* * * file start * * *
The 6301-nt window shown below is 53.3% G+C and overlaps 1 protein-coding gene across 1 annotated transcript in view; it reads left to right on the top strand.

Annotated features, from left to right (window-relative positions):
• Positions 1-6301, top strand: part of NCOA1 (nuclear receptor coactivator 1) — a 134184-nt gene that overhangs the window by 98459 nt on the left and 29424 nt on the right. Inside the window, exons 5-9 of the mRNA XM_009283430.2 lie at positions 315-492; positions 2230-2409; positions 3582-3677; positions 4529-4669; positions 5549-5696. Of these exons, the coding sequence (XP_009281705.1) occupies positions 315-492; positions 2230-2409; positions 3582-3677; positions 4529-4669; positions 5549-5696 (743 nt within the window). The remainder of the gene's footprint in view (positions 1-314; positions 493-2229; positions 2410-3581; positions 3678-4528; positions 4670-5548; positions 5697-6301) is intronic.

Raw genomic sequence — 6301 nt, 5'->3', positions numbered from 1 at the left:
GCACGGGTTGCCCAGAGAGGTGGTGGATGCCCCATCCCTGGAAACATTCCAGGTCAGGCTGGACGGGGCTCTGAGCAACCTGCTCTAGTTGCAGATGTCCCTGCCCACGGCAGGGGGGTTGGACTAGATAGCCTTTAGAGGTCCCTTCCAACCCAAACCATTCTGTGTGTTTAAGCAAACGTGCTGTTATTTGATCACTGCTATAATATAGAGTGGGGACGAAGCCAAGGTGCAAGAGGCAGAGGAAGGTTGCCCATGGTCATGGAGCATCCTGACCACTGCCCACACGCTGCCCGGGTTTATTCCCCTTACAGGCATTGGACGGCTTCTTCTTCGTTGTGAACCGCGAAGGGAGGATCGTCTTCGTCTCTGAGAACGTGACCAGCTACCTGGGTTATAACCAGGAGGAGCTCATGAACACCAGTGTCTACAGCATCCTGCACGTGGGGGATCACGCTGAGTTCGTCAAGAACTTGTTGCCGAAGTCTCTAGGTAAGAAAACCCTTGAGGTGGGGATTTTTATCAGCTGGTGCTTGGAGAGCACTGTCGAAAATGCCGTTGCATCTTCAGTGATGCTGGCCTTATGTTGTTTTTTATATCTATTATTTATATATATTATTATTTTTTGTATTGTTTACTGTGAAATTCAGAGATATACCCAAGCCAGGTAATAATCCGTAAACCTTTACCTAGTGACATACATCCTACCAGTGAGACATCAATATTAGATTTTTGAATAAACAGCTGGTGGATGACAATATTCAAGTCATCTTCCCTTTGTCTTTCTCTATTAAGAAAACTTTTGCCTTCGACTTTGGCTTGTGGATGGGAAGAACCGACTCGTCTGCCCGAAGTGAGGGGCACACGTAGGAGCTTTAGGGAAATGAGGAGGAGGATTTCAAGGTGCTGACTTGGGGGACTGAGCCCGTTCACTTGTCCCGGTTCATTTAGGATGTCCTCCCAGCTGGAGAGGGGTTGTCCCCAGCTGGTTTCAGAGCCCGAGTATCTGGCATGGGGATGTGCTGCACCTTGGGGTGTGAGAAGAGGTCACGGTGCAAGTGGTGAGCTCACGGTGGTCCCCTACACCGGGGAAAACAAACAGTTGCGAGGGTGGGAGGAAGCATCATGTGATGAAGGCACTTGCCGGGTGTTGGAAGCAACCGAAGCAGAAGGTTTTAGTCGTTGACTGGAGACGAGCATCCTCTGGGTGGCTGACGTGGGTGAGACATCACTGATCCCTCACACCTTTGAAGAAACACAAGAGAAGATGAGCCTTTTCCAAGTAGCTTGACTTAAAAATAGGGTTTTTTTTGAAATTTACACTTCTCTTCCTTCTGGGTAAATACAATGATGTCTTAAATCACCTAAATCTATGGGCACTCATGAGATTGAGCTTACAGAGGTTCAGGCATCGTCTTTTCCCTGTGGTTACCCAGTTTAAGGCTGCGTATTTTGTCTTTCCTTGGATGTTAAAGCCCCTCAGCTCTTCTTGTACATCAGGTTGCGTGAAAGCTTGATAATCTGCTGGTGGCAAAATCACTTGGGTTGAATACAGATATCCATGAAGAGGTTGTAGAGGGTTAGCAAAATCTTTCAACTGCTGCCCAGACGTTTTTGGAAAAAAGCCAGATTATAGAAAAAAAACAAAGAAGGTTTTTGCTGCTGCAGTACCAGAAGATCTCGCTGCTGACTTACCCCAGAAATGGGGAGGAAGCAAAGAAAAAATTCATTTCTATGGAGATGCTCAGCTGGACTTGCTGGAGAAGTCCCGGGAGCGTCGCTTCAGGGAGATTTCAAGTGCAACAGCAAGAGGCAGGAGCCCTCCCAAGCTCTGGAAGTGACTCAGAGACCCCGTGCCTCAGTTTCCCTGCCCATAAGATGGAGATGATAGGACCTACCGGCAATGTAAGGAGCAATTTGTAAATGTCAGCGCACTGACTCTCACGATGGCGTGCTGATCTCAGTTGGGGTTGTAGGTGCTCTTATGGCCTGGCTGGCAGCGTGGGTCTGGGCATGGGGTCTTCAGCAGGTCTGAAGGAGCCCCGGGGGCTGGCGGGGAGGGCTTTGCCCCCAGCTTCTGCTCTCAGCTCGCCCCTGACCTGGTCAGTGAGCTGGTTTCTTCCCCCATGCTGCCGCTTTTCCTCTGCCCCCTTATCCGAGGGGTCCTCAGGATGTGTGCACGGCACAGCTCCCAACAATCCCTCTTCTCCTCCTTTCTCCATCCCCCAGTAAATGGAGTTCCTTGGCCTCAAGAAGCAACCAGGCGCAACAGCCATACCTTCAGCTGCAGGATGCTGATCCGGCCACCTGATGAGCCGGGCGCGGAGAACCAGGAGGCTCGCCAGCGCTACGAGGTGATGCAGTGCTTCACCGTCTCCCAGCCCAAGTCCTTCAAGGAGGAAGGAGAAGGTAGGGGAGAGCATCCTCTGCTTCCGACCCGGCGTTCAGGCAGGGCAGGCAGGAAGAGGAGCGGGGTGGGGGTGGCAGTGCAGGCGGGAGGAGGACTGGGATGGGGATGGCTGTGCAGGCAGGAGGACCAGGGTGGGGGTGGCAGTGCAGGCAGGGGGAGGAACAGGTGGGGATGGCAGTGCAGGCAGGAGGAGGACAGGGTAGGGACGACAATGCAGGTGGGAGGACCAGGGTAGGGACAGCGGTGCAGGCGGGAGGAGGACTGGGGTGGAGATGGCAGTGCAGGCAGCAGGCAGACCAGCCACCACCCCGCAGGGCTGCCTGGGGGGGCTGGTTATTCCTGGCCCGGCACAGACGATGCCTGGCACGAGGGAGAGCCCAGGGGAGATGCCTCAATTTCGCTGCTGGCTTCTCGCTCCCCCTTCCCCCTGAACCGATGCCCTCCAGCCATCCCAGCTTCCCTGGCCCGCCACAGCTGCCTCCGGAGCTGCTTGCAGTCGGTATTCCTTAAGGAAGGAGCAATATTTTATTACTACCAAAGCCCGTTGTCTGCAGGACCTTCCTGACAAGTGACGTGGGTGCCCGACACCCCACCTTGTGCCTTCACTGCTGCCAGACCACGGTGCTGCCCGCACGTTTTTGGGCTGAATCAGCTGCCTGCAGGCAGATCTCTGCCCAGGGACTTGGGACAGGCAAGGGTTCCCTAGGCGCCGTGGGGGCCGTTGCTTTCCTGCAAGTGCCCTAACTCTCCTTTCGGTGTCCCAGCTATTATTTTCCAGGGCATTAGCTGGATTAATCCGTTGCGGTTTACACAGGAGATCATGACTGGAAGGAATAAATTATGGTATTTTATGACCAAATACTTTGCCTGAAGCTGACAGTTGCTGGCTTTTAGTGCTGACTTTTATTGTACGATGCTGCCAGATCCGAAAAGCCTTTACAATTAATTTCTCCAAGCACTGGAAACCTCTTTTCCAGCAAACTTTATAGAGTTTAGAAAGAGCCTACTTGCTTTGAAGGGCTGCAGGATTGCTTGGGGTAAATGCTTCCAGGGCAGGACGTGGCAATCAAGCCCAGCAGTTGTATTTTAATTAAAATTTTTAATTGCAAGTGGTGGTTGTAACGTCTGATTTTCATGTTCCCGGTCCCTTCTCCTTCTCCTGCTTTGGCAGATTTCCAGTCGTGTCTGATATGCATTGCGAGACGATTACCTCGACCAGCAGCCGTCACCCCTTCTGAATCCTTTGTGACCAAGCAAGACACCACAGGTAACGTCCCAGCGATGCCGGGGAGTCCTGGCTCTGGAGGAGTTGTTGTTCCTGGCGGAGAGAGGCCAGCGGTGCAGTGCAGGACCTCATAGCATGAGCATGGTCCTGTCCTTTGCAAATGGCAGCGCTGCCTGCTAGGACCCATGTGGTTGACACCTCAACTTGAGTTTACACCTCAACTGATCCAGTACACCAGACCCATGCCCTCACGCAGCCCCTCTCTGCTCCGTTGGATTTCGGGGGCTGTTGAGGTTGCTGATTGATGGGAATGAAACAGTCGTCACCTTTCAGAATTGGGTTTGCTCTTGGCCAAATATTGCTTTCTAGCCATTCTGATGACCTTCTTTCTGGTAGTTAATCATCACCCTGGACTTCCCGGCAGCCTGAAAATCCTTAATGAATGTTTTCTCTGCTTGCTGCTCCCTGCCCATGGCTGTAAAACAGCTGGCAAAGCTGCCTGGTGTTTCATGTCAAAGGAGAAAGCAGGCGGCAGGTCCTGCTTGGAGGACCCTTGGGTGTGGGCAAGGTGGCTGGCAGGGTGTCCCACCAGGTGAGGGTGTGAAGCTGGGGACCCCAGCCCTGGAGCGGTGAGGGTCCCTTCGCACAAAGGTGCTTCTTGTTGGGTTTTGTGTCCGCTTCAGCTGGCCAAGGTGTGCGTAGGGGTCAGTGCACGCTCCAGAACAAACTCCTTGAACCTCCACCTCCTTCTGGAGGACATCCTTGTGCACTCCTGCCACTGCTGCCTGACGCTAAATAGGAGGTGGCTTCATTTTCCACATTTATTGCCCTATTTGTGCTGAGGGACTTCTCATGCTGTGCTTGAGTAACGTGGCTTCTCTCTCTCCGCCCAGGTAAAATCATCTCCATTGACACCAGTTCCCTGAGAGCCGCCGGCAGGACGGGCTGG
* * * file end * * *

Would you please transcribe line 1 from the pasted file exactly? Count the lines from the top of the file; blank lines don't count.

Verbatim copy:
The 6301-nt window shown below is 53.3% G+C and overlaps 1 protein-coding gene across 1 annotated transcript in view; it reads left to right on the top strand.